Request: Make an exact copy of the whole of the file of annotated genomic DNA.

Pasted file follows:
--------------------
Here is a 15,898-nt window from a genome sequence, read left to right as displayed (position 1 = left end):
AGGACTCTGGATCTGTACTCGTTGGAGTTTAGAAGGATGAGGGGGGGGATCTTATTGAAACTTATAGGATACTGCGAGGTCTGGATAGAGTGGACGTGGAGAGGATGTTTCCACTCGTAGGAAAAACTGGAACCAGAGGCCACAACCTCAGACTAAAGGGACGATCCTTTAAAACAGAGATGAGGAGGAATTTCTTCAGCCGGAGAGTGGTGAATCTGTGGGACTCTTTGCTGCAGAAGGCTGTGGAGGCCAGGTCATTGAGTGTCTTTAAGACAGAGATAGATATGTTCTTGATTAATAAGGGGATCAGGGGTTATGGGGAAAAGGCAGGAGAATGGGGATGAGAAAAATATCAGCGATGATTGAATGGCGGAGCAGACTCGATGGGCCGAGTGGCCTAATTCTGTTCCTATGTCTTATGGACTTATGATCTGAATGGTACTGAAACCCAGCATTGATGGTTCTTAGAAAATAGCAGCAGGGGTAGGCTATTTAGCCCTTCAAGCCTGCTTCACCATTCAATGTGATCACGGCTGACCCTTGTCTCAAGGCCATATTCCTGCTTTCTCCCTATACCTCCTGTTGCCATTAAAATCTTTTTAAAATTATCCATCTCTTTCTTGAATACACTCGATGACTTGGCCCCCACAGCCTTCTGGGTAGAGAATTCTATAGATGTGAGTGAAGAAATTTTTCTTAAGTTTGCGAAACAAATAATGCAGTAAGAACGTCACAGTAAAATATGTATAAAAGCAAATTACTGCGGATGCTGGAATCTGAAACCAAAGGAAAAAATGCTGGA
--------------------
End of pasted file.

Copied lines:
Here is a 15,898-nt window from a genome sequence, read left to right as displayed (position 1 = left end):
AGGACTCTGGATCTGTACTCGTTGGAGTTTAGAAGGATGAGGGGGGGGATCTTATTGAAACTTATAGGATACTGCGAGGTCTGGATAGAGTGGACGTGGAGAGGATGTTTCCACTCGTAGGAAAAACTGGAACCAGAGGCCACAACCTCAGACTAAAGGGACGATCCTTTAAAACAGAGATGAGGAGGAATTTCTTCAGCCGGAGAGTGGTGAATCTGTGGGACTCTTTGCTGCAGAAGGCTGTGGAGGCCAGGTCATTGAGTGTCTTTAAGACAGAGATAGATATGTTCTTGATTAATAAGGGGATCAGGGGTTATGGGGAAAAGGCAGGAGAATGGGGATGAGAAAAATATCAGCGATGATTGAATGGCGGAGCAGACTCGATGGGCCGAGTGGCCTAATTCTGTTCCTATGTCTTATGGACTTATGATCTGAATGGTACTGAAACCCAGCATTGATGGTTCTTAGAAAATAGCAGCAGGGGTAGGCTATTTAGCCCTTCAAGCCTGCTTCACCATTCAATGTGATCACGGCTGACCCTTGTCTCAAGGCCATATTCCTGCTTTCTCCCTATACCTCCTGTTGCCATTAAAATCTTTTTAAAATTATCCATCTCTTTCTTGAATACACTCGATGACTTGGCCCCCACAGCCTTCTGGGTAGAGAATTCTATAGATGTGAGTGAAGAAATTTTTCTTAAGTTTGCGAAACAAATAATGCAGTAAGAACGTCACAGTAAAATATGTATAAAAGCAAATTACTGCGGATGCTGGAATCTGAAACCAAAGGAAAAAATGCTGGA